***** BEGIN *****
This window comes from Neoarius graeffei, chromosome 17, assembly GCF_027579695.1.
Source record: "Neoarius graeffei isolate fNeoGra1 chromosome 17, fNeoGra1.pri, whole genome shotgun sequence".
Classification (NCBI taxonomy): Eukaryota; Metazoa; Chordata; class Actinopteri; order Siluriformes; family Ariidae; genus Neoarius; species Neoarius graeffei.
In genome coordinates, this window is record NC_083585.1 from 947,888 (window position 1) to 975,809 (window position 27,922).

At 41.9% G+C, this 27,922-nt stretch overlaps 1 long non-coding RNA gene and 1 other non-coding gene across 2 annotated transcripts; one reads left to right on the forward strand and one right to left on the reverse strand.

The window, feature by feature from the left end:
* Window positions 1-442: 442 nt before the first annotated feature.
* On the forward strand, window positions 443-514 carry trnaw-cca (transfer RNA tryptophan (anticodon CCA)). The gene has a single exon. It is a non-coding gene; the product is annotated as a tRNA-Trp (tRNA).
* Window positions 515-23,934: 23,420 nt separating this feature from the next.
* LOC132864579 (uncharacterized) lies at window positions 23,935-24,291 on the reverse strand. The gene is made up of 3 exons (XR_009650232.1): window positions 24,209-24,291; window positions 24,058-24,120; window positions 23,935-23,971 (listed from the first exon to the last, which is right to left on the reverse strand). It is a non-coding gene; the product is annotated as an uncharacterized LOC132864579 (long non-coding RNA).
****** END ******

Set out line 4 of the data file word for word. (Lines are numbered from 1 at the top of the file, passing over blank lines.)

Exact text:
In genome coordinates, this window is record NC_083585.1 from 947,888 (window position 1) to 975,809 (window position 27,922).